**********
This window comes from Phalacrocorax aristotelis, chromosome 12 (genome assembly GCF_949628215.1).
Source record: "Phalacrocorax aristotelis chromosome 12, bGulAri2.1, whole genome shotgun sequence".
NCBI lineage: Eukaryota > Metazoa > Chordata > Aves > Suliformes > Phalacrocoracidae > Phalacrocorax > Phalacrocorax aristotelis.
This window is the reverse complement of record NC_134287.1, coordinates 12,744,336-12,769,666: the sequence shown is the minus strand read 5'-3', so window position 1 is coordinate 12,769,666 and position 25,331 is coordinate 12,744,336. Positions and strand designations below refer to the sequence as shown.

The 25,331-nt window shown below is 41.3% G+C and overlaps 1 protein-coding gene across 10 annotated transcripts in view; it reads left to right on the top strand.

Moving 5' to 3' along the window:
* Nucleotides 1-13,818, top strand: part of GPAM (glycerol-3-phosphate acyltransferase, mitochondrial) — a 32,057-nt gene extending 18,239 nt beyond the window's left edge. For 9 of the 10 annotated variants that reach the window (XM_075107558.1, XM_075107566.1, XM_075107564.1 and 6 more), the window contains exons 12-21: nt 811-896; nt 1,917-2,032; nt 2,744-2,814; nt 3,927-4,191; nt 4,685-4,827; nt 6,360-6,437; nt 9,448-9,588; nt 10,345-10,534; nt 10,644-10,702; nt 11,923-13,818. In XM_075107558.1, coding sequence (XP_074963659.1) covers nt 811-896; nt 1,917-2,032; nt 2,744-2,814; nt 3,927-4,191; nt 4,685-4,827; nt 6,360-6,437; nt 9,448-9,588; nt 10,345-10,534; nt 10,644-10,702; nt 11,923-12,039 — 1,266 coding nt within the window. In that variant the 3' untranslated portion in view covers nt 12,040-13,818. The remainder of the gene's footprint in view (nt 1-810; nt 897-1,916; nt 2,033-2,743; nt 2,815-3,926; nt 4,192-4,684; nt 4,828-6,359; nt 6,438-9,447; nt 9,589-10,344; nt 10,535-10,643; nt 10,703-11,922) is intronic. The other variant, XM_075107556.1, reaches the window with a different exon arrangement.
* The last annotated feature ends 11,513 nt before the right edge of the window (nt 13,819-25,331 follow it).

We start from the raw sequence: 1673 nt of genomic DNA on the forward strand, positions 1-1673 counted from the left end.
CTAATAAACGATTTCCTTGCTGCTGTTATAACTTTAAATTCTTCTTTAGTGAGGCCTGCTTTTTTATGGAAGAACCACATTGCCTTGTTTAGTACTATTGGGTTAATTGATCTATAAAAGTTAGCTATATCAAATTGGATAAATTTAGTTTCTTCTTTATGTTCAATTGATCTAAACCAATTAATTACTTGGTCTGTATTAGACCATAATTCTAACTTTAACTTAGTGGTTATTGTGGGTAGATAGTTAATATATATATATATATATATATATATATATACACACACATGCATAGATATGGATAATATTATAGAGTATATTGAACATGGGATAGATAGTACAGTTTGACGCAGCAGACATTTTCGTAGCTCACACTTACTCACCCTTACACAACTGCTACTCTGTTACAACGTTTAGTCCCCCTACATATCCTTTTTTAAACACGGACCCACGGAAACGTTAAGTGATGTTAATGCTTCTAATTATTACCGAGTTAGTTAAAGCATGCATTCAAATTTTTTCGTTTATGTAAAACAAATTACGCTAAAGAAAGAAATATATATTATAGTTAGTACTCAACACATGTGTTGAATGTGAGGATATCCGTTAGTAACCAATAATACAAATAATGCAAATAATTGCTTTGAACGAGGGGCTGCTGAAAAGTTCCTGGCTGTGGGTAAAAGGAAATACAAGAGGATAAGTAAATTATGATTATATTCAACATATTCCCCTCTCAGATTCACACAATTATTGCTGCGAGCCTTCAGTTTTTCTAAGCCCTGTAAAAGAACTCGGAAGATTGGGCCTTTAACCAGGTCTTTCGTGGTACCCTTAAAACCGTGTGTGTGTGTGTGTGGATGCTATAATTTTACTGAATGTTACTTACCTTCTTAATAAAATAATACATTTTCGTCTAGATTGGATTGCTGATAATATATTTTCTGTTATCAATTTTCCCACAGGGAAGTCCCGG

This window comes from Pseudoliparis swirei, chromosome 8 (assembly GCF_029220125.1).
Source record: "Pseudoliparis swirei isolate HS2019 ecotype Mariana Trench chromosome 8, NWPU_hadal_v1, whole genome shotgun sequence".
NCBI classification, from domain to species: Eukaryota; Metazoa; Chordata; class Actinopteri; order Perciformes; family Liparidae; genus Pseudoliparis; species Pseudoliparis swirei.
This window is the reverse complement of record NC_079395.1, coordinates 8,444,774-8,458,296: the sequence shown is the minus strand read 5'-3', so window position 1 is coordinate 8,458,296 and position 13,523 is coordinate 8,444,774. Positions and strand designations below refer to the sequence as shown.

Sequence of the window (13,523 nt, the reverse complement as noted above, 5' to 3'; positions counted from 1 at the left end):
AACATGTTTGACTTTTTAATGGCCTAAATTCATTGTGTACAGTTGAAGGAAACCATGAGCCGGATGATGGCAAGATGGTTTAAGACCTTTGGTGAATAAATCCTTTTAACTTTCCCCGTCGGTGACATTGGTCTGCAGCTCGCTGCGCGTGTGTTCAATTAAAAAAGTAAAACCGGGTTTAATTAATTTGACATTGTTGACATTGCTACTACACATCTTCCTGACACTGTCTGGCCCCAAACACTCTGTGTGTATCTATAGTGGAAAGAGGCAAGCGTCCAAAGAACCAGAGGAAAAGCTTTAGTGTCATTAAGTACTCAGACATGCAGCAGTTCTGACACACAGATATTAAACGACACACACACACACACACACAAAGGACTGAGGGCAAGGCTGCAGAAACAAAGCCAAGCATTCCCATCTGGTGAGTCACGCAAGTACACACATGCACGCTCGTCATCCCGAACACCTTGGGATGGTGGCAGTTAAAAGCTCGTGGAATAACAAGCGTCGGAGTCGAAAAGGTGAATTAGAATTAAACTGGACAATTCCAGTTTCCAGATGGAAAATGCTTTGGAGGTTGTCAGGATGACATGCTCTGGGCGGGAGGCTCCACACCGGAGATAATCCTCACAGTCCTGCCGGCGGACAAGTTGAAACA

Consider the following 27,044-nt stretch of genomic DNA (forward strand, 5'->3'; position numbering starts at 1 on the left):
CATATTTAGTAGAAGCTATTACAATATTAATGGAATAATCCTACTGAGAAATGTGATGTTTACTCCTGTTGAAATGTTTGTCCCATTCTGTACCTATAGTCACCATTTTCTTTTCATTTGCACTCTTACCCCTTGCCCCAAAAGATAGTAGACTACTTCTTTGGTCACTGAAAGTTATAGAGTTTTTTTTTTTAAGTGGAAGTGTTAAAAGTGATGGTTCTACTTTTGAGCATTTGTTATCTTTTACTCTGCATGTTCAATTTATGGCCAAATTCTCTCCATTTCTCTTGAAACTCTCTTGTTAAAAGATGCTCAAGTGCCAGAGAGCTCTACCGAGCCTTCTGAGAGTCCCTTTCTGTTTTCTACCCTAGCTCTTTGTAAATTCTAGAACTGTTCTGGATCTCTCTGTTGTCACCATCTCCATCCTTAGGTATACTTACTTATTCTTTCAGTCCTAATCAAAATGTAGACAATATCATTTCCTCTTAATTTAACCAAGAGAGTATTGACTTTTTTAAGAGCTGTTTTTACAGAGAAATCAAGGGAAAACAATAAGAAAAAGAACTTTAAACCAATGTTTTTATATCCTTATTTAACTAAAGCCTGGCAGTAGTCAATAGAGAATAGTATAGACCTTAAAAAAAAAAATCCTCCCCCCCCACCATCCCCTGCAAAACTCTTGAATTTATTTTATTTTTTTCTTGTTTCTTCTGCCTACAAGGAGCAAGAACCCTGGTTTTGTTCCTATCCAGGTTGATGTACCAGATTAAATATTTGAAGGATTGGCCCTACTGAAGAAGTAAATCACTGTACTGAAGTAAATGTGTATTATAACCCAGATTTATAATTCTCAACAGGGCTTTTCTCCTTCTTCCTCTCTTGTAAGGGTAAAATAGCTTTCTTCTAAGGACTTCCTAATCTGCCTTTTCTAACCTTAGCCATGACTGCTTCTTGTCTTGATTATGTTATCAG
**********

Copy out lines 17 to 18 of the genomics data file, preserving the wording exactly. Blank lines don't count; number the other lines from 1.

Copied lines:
Consider the following 27,044-nt stretch of genomic DNA (forward strand, 5'->3'; position numbering starts at 1 on the left):
CATATTTAGTAGAAGCTATTACAATATTAATGGAATAATCCTACTGAGAAATGTGATGTTTACTCCTGTTGAAATGTTTGTCCCATTCTGTACCTATAGTCACCATTTTCTTTTCATTTGCACTCTTACCCCTTGCCCCAAAAGATAGTAGACTACTTCTTTGGTCACTGAAAGTTATAGAGTTTTTTTTTTTAAGTGGAAGTGTTAAAAGTGATGGTTCTACTTTTGAGCATTTGTTATCTTTTACTCTGCATGTTCAATTTATGGCCAAATTCTCTCCATTTCTCTTGAAACTCTCTTGTTAAAAGATGCTCAAGTGCCAGAGAGCTCTACCGAGCCTTCTGAGAGTCCCTTTCTGTTTTCTACCCTAGCTCTTTGTAAATTCTAGAACTGTTCTGGATCTCTCTGTTGTCACCATCTCCATCCTTAGGTATACTTACTTATTCTTTCAGTCCTAATCAAAATGTAGACAATATCATTTCCTCTTAATTTAACCAAGAGAGTATTGACTTTTTTAAGAGCTGTTTTTACAGAGAAATCAAGGGAAAACAATAAGAAAAAGAACTTTAAACCAATGTTTTTATATCCTTATTTAACTAAAGCCTGGCAGTAGTCAATAGAGAATAGTATAGACCTTAAAAAAAAAAATCCTCCCCCCCCACCATCCCCTGCAAAACTCTTGAATTTATTTTATTTTTTTCTTGTTTCTTCTGCCTACAAGGAGCAAGAACCCTGGTTTTGTTCCTATCCAGGTTGATGTACCAGATTAAATATTTGAAGGATTGGCCCTACTGAAGAAGTAAATCACTGTACTGAAGTAAATGTGTATTATAACCCAGATTTATAATTCTCAACAGGGCTTTTCTCCTTCTTCCTCTCTTGTAAGGGTAAAATAGCTTTCTTCTAAGGACTTCCTAATCTGCCTTTTCTAACCTTAGCCATGACTGCTTCTTGTCTTGATTATGTTATCAG